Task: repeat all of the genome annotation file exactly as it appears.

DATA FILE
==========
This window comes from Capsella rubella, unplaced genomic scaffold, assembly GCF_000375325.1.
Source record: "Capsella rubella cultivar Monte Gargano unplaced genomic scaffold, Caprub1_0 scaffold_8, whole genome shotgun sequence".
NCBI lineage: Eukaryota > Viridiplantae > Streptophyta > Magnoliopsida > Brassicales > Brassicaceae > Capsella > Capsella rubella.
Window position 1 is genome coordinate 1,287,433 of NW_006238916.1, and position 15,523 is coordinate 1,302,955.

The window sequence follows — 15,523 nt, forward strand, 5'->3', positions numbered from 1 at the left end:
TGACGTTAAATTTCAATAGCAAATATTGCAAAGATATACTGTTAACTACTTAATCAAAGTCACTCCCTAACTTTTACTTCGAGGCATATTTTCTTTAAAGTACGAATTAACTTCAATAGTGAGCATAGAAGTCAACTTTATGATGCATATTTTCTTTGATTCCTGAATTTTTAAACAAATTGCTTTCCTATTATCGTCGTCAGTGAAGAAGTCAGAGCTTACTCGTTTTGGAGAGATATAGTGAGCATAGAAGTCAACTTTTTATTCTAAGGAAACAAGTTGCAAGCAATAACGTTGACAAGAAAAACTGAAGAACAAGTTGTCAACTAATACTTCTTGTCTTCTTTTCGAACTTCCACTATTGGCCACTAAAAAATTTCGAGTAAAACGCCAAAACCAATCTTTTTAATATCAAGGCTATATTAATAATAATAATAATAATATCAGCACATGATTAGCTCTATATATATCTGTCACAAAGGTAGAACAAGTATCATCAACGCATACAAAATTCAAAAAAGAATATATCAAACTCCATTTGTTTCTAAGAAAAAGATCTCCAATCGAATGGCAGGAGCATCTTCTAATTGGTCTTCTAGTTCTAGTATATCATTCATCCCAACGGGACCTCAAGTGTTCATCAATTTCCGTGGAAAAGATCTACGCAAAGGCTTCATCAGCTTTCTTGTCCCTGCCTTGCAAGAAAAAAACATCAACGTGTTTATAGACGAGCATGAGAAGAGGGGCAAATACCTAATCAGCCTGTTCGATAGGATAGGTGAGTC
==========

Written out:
This window comes from Capsella rubella, unplaced genomic scaffold, assembly GCF_000375325.1.
Source record: "Capsella rubella cultivar Monte Gargano unplaced genomic scaffold, Caprub1_0 scaffold_8, whole genome shotgun sequence".
NCBI lineage: Eukaryota > Viridiplantae > Streptophyta > Magnoliopsida > Brassicales > Brassicaceae > Capsella > Capsella rubella.
Window position 1 is genome coordinate 1,287,433 of NW_006238916.1, and position 15,523 is coordinate 1,302,955.

The window sequence follows — 15,523 nt, forward strand, 5'->3', positions numbered from 1 at the left end:
TGACGTTAAATTTCAATAGCAAATATTGCAAAGATATACTGTTAACTACTTAATCAAAGTCACTCCCTAACTTTTACTTCGAGGCATATTTTCTTTAAAGTACGAATTAACTTCAATAGTGAGCATAGAAGTCAACTTTATGATGCATATTTTCTTTGATTCCTGAATTTTTAAACAAATTGCTTTCCTATTATCGTCGTCAGTGAAGAAGTCAGAGCTTACTCGTTTTGGAGAGATATAGTGAGCATAGAAGTCAACTTTTTATTCTAAGGAAACAAGTTGCAAGCAATAACGTTGACAAGAAAAACTGAAGAACAAGTTGTCAACTAATACTTCTTGTCTTCTTTTCGAACTTCCACTATTGGCCACTAAAAAATTTCGAGTAAAACGCCAAAACCAATCTTTTTAATATCAAGGCTATATTAATAATAATAATAATAATATCAGCACATGATTAGCTCTATATATATCTGTCACAAAGGTAGAACAAGTATCATCAACGCATACAAAATTCAAAAAAGAATATATCAAACTCCATTTGTTTCTAAGAAAAAGATCTCCAATCGAATGGCAGGAGCATCTTCTAATTGGTCTTCTAGTTCTAGTATATCATTCATCCCAACGGGACCTCAAGTGTTCATCAATTTCCGTGGAAAAGATCTACGCAAAGGCTTCATCAGCTTTCTTGTCCCTGCCTTGCAAGAAAAAAACATCAACGTGTTTATAGACGAGCATGAGAAGAGGGGCAAATACCTAATCAGCCTGTTCGATAGGATAGGTGAGTC